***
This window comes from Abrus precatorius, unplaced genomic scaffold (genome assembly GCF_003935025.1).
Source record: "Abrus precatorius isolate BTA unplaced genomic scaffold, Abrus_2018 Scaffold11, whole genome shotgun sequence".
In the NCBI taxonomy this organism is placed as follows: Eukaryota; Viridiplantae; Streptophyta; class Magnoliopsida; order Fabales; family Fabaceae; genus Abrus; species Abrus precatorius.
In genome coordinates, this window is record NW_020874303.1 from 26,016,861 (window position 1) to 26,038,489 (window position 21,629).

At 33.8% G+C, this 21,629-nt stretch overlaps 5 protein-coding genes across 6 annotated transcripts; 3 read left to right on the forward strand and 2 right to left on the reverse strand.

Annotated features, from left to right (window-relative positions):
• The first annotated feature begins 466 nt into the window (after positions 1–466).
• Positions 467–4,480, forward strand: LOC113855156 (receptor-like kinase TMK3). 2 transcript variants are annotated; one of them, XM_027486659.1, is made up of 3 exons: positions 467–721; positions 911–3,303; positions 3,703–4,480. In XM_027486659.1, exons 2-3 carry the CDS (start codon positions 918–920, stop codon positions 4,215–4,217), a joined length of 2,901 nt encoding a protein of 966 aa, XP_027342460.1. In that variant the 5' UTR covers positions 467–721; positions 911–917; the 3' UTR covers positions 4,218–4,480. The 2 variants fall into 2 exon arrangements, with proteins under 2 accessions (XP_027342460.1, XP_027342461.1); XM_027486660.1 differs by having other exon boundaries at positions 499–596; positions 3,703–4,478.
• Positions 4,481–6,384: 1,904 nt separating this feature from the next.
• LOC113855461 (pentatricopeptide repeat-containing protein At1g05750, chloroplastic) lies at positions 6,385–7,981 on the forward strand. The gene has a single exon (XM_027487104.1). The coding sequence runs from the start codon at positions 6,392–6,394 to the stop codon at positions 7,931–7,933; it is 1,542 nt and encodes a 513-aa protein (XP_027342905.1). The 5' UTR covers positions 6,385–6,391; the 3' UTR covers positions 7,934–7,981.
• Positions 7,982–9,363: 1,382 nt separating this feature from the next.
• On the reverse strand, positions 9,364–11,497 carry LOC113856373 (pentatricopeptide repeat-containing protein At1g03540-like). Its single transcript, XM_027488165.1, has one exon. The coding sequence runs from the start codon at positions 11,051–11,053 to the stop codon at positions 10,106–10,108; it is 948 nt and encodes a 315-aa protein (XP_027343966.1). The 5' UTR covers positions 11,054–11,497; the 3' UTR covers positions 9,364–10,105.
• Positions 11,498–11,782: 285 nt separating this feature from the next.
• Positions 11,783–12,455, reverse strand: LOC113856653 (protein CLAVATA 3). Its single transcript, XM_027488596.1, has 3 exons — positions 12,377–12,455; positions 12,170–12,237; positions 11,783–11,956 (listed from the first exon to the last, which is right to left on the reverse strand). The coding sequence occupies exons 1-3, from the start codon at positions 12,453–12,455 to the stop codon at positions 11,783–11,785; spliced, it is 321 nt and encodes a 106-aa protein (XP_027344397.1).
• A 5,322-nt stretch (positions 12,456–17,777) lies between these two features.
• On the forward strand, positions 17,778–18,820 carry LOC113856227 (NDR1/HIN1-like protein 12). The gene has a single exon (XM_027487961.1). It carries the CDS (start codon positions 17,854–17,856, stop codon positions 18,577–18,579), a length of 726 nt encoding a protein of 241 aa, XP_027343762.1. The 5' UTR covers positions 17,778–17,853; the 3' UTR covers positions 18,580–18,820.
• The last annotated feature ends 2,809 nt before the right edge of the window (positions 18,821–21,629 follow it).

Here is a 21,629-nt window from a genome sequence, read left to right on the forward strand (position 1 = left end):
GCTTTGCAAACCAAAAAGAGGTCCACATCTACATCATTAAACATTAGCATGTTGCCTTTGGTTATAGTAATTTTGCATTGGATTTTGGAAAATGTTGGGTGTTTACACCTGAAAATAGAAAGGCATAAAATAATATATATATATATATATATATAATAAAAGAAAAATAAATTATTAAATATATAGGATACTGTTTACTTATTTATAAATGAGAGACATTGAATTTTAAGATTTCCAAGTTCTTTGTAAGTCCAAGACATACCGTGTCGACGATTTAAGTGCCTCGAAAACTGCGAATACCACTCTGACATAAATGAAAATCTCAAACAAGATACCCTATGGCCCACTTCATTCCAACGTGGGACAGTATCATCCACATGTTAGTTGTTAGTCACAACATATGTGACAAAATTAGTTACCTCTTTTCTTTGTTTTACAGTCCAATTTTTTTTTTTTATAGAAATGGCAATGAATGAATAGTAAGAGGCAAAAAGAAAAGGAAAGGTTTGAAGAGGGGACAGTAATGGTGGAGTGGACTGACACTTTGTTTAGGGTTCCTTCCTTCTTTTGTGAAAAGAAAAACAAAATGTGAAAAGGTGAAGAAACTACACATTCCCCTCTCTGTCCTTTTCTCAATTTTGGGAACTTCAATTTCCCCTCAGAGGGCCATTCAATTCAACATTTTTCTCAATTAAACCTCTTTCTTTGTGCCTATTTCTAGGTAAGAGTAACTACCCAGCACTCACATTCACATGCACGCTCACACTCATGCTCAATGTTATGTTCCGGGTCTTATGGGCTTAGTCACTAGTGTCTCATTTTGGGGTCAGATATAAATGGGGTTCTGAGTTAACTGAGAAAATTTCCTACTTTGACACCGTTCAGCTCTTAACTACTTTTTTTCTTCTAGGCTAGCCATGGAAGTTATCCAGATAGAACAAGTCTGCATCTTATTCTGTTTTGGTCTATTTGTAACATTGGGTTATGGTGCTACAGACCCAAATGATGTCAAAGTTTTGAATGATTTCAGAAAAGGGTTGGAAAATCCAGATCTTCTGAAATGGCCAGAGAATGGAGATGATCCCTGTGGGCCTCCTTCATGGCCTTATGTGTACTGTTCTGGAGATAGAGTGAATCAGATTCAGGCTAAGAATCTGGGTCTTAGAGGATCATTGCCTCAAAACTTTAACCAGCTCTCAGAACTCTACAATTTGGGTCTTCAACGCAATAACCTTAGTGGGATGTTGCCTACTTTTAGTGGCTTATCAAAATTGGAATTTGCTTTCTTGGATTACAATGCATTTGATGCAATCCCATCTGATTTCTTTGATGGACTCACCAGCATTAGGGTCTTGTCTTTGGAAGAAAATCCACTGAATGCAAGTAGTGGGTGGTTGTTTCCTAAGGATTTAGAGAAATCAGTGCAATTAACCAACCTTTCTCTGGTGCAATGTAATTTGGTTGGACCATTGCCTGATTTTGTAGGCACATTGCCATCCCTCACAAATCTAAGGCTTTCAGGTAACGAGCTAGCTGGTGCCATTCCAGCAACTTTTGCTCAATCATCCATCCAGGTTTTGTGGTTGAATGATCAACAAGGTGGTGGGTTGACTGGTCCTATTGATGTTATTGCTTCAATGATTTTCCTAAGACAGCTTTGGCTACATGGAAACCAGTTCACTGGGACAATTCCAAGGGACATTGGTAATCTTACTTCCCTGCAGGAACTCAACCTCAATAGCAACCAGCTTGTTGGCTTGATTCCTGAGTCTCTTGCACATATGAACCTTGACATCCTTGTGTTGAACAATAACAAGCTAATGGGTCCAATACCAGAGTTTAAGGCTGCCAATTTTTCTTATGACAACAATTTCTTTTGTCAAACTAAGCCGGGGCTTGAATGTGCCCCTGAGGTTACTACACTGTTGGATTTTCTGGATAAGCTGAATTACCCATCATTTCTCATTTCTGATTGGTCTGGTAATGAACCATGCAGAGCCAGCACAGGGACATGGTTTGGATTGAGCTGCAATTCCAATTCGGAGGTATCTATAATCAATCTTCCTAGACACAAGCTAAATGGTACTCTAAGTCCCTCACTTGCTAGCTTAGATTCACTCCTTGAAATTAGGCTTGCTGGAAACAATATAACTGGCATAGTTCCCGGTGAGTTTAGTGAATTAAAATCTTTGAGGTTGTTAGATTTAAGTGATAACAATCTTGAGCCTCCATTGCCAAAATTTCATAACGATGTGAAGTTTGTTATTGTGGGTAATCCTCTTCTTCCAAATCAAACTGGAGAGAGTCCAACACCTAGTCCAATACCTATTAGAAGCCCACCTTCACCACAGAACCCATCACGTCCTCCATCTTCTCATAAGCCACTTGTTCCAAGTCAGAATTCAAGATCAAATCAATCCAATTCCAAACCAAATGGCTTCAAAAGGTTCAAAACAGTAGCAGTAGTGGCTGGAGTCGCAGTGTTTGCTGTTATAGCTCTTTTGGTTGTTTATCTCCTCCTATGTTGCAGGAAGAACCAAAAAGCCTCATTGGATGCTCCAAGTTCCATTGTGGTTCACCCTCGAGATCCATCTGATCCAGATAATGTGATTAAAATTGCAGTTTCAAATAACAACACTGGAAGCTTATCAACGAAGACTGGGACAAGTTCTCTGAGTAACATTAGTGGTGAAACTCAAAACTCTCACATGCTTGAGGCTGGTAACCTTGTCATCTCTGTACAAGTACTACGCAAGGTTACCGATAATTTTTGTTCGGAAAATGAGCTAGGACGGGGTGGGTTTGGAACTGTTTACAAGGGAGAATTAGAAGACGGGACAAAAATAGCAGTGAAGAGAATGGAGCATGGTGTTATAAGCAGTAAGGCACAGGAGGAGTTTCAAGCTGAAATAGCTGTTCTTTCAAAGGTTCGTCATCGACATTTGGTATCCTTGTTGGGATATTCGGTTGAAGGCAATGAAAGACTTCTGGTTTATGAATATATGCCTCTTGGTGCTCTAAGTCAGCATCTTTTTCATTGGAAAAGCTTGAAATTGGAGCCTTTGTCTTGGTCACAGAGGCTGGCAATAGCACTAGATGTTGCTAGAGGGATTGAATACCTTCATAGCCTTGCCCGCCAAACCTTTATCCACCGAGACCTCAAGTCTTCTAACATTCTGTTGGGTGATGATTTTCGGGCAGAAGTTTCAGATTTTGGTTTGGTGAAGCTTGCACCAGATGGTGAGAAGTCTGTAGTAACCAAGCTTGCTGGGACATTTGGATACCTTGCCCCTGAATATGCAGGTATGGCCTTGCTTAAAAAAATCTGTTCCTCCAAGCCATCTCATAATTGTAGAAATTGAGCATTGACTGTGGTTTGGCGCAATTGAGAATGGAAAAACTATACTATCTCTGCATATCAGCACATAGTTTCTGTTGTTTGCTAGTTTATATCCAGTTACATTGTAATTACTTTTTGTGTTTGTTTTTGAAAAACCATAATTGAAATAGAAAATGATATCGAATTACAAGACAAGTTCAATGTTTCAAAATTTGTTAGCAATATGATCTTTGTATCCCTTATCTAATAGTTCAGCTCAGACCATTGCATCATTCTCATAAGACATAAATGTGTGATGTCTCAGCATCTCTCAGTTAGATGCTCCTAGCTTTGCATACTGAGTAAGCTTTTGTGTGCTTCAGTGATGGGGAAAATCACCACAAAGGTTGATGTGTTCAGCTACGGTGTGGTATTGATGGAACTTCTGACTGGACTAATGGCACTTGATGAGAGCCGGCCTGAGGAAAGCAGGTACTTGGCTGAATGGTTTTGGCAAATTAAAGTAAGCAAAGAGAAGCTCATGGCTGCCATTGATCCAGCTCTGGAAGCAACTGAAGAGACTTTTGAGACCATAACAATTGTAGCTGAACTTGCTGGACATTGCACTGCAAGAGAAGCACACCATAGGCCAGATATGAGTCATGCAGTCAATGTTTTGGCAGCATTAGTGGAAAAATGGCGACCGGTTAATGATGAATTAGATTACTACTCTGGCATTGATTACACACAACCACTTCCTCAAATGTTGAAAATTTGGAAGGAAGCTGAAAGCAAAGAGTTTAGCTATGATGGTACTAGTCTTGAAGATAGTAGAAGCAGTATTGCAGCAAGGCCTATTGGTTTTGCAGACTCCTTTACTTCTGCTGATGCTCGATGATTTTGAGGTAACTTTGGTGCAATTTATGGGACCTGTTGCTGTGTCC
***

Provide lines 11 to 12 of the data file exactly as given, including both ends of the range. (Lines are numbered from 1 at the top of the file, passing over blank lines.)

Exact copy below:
• Positions 7,982–9,363: 1,382 nt separating this feature from the next.
• On the reverse strand, positions 9,364–11,497 carry LOC113856373 (pentatricopeptide repeat-containing protein At1g03540-like). Its single transcript, XM_027488165.1, has one exon. The coding sequence runs from the start codon at positions 11,051–11,053 to the stop codon at positions 10,106–10,108; it is 948 nt and encodes a 315-aa protein (XP_027343966.1). The 5' UTR covers positions 11,054–11,497; the 3' UTR covers positions 9,364–10,105.